But reading about sophisticated ancient technology doesn’t adequately convey its complexity, so Stroup includes a hands-on component in the course. Once each week, the class meets in the CoMotion MakerSpace in Fluke Hall, where students work in teams to complete a quarter-long project. Each team builds a piece of ancient technology, choosing from a list that includes ballistas, catapults, reusable wax writing tablets, water wheels, surveying tools, and more.
“I can tell students how complicated these ancient technologies were, but a lot of it seems simple until you try to make it,” says Stroup. “The teams research the history and development of their chosen technology, build it, and demonstrate it at the end of the quarter. We’ve launched catapults and ballistas off the Denny Hall steps. It’s great!”
Kopcalic was on a catapult-building team, which proved more complicated than anticipated. “We wanted to follow the design that the ancient Greeks would have used, along with the materials that would be most accurate to that time,” she explains. “It was difficult to figure out what to use to launch the catapult’s arm. We had a couple of setbacks while building it, but we managed to fix it.”
Valentine chose the ballista, of course. “I’ve been doing space technology research for two years, but I was still surprised by the sophistication of ancient technology,” he says. “The ballista my group made is relatively simple compared to what would have actually existed in ancient Greece and Rome.”
While those lab projects were memorable, what really inspired Kopcalic and Valentine were the philosophy texts assigned throughout the quarter. Kopcalic describes works by Aristotle and Plato as “the most challenging and most exciting” part of the class. Valentine says the readings gave him a “greater appreciation for the connection between philosophy and science, because modern society has created a dichotomy that hasn’t always existed.”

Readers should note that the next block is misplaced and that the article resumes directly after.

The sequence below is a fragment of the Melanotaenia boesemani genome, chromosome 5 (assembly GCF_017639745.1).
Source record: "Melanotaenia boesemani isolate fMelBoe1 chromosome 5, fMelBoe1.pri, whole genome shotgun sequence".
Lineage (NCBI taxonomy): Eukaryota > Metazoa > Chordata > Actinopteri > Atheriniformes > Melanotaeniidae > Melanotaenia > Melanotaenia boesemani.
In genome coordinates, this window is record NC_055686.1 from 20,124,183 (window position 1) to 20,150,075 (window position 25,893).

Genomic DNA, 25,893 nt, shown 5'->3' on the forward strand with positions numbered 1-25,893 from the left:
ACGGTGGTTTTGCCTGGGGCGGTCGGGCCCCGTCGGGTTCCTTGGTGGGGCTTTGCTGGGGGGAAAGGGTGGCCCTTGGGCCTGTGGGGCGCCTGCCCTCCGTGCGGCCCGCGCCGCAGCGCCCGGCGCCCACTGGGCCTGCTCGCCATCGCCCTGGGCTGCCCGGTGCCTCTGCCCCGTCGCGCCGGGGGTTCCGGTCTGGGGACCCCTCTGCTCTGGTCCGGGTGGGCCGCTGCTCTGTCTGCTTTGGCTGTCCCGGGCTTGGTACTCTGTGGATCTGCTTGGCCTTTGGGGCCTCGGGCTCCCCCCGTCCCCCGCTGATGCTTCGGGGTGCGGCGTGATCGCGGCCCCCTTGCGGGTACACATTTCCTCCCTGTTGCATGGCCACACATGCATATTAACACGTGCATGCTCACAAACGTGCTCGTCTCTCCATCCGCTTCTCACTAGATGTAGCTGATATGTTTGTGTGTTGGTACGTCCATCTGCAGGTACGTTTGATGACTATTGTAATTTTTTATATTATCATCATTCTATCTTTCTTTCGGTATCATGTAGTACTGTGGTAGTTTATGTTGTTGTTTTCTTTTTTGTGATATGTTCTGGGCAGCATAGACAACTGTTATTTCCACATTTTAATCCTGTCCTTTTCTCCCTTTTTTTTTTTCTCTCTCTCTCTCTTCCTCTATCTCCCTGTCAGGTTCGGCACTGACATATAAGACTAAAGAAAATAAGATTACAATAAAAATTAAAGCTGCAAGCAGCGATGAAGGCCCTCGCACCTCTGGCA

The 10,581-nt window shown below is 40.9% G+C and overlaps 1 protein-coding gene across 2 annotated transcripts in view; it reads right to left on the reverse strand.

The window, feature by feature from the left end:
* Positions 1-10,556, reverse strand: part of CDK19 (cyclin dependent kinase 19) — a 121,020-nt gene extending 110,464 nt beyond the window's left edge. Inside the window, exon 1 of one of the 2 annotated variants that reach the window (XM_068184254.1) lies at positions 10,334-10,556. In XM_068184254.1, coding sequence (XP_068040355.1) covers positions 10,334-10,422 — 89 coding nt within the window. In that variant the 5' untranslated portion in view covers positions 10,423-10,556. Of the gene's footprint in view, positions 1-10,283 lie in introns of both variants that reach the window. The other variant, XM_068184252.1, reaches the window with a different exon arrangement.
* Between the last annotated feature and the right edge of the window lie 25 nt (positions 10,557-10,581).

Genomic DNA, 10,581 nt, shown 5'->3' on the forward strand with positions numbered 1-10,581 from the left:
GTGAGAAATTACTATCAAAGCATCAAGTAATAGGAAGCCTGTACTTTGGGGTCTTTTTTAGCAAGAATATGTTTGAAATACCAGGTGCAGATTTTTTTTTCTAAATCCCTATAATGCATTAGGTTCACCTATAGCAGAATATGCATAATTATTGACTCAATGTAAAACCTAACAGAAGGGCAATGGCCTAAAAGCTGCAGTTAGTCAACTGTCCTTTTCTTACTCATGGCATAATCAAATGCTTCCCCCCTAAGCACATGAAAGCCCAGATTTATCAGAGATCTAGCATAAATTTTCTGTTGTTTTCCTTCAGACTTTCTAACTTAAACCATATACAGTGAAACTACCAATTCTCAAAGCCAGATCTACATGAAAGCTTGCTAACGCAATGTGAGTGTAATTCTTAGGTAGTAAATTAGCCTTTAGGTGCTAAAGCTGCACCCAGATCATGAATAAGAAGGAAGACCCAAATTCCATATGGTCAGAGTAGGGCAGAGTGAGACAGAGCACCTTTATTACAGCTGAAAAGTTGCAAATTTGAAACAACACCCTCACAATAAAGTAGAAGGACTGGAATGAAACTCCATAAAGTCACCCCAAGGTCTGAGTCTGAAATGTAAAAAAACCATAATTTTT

By the end of the quarter, students understand that most science and technology is not really new. Mathematics, medicine, engineering — all were fairly advanced two millennia ago. Which begs the question, why haven’t we seen more progress over the past 2000 years? To help the students understand, Stroup touches on the Middle Ages and other periods when massive amounts of information were lost.
“Students come into class thinking human progress is an unbroken line with an upward trajectory, with us at the top and the ancients down below,” says Stroup. “When they realize that’s not what happened, it leads them into a bit of a crisis. They realize things do collapse. And they worry that it will happen again.”
Awareness of the fragility of progress has made Valentine even more fascinated by the accomplishments of those that came before. “The philosophy and ethics that were taking place in ancient Greece and Rome are astounding and quite beautiful," he says, "and they were tied directly into their science.” Valentine now plans to stay at the UW longer to pursue a dual degree in the history and philosophy of science.
“I blame it on the ballistas,” he says.